Ancillary Cultures

Ancillary cultures are specific cultures, different from lactic starter cultures, that, when added to the milk or to the intermediate or finish product, are functional to the manufacturing process or to the final products characteristics and/or preservation. Ancillary cultures include both the so-called adjunct cultures and secondary cultures.

Adjunct cultures are mainly composed of other lactic acid bacteria that are typically used in cheeses to provide for additional flavor development, such as thermophilic or mesophilic lactobacilli (e.g., L.casei and L.paracasei used in Cheddar cheese), often defined as NSLAB (non-starter lactic acid bacteria). Lack of flavor in cheese today is often the consequence of high-quality raw milk, pasteurization of cheesemilk, and improved hygiene in cheese plants. Beresford and Williams (2004) reported a summary of NSLAB found in more than 50 cheese varieties.

GHP aim to protect the manufacturing site, equipments, machineries, and products prepared therein from undesired environmental contaminations, particularly from pathogenic bacteria. However, they get rid also of some other microorganisms that in the past selectively colonized the cheesemaking environment (milk, equipments, walls, floors, air, and personnel) and actively contributed to get good organoleptic characteristics and correct balance of all compounds in the final fermented dairy product. Some of these microorganisms, such as Propionibacterium, Brevibacterium, Penicillium and some yeasts, have been recognized to play a fundamental role in the manufacture of several types of cheese (e.g., blue cheeses, Gorgonzola, cheddar cheese, Limburger, Tilsiter cheese, Emmenthaler) and are used as essential secondary cultures.

Ancillary cultures can be added to the milk with the lactic starter or separatedly to the curd or during cheese ripening. Some of them are able to proliferate on the cheese rind, while others grow inside the cheese mass as well, and so they actively contribute to the ripening process (glycolysis, proteolysis, peptidolysis, lipolysis), determining the aroma and flavor of the end product (Aljewicz et al., 2015). The main flavor compounds in cheese are represented by organic acids, aminoacids, free fatty acids, alcohols, aldehydes and ketones, esters, sulphur-containing compounds, lactones, furans, and terpens (Tunik, 2014).

Only microbial species recognized as QPS (qualified presumption status) or GRAS (generally recognized as safe) can be used for food making. Sixty Lactobacillus species are known as microorganisms that may play an important role to confer main organoleptic final positive characteristics.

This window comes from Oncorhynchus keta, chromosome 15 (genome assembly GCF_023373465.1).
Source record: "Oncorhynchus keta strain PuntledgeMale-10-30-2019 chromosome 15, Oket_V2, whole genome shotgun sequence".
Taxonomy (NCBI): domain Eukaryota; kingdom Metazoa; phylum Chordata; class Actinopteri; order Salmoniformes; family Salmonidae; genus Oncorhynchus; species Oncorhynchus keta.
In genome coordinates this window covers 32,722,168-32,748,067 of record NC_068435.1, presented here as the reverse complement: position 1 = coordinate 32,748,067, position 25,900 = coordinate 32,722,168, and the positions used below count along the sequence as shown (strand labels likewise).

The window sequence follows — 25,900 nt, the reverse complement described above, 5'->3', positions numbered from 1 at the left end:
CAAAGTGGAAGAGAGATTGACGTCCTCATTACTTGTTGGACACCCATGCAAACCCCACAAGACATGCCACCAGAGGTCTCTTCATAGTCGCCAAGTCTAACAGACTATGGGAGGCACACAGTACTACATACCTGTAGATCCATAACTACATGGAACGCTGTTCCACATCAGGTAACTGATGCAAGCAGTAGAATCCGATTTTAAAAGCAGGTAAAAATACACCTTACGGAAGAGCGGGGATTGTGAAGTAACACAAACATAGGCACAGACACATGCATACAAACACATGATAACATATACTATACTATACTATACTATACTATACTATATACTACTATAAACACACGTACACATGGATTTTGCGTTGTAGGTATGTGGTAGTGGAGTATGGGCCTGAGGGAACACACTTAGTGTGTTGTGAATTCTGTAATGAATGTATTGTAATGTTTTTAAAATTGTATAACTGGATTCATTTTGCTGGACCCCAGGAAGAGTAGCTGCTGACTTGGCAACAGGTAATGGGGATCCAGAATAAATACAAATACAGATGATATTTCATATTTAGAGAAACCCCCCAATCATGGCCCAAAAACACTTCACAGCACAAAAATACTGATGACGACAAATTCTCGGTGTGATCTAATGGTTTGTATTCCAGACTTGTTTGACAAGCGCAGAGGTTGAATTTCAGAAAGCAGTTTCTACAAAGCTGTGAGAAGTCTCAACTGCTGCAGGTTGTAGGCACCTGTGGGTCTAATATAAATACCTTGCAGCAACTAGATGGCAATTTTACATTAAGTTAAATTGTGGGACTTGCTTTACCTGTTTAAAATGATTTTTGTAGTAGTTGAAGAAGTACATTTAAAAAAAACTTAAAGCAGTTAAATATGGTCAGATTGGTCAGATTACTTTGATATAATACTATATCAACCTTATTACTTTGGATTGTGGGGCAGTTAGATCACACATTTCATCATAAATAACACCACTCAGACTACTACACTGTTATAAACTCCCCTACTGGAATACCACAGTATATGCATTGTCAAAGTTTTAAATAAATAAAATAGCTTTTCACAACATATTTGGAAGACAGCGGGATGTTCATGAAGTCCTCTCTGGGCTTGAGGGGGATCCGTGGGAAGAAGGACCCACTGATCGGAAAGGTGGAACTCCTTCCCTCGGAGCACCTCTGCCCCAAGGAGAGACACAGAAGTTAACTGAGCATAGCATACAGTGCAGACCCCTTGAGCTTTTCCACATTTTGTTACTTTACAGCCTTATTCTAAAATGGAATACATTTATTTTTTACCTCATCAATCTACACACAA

Brevibacterium linens was isolated for the first time from Romadur cheese, in Germany. Nonmotile, it has an aerobic oxidative metabolism of sugar and is able to hydrolyze casein, gelatin, and milk. B. linens grows well at temperatures between 20°C and 30°C. Thanks to its high salt resistance (15% NaCl), B. linens can easily grow on the surface of cheeses. B. linens plays a big role, when present, in cheese ripening.

The yeasts present in the curd and on the rind utilize lactate as a source of energy, reducing the acidity, increasing the pH and allowing the growth of B. linens. On the rind of surface-ripened cheeses, it is common to find it together with Debaryomyces hanse- nii, Corynebacterium spp. and Micrococcus spp. (Hayaloglu et al., 2015). Brevibacterium linens is used in ripened cheese such as Brick, Limburger, Muenster, and Taleggio, where it develops rapidly, ensuring a good ripening and producing typical flavors. The characteristic smears yellow to orange may take 15 to 20 or even more days to develop. It was reported that B. linens is able to produce several types of proteolytic enzymes thanks to its intracellular and extracellular proteolytic activity. The proteinase system can be considered to have naturally desirable proteolytic characteristics since this microorganism is involved in the ripening of several cheeses. In particular, serine proteinase and aminopeptidase can be considered to be a good mean for accelerating cheese ripening.

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